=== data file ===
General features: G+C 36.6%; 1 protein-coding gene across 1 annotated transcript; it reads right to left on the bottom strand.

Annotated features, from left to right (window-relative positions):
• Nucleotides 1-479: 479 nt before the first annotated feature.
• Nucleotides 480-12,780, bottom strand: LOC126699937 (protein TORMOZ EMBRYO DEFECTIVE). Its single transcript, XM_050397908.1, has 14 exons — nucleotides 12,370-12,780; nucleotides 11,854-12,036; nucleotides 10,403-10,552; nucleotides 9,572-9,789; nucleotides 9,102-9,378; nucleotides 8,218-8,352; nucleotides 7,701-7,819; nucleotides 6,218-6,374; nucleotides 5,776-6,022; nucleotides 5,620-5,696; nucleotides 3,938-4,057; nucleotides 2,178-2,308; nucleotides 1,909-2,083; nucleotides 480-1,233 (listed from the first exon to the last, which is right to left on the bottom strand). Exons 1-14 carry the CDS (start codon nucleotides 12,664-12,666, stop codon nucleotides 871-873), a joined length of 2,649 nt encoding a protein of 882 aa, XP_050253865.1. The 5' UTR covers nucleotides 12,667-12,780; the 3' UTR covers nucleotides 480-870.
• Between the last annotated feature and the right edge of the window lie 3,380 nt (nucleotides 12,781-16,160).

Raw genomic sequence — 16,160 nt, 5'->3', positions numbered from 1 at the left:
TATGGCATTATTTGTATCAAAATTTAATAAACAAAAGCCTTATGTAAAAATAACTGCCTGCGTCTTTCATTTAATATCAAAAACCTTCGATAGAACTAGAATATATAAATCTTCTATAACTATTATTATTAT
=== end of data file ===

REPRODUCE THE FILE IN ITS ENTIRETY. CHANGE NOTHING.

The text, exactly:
General features: G+C 36.6%; 1 protein-coding gene across 1 annotated transcript; it reads right to left on the bottom strand.

Annotated features, from left to right (window-relative positions):
• Nucleotides 1-479: 479 nt before the first annotated feature.
• Nucleotides 480-12,780, bottom strand: LOC126699937 (protein TORMOZ EMBRYO DEFECTIVE). Its single transcript, XM_050397908.1, has 14 exons — nucleotides 12,370-12,780; nucleotides 11,854-12,036; nucleotides 10,403-10,552; nucleotides 9,572-9,789; nucleotides 9,102-9,378; nucleotides 8,218-8,352; nucleotides 7,701-7,819; nucleotides 6,218-6,374; nucleotides 5,776-6,022; nucleotides 5,620-5,696; nucleotides 3,938-4,057; nucleotides 2,178-2,308; nucleotides 1,909-2,083; nucleotides 480-1,233 (listed from the first exon to the last, which is right to left on the bottom strand). Exons 1-14 carry the CDS (start codon nucleotides 12,664-12,666, stop codon nucleotides 871-873), a joined length of 2,649 nt encoding a protein of 882 aa, XP_050253865.1. The 5' UTR covers nucleotides 12,667-12,780; the 3' UTR covers nucleotides 480-870.
• Between the last annotated feature and the right edge of the window lie 3,380 nt (nucleotides 12,781-16,160).

Raw genomic sequence — 16,160 nt, 5'->3', positions numbered from 1 at the left:
TATGGCATTATTTGTATCAAAATTTAATAAACAAAAGCCTTATGTAAAAATAACTGCCTGCGTCTTTCATTTAATATCAAAAACCTTCGATAGAACTAGAATATATAAATCTTCTATAACTATTATTATTAT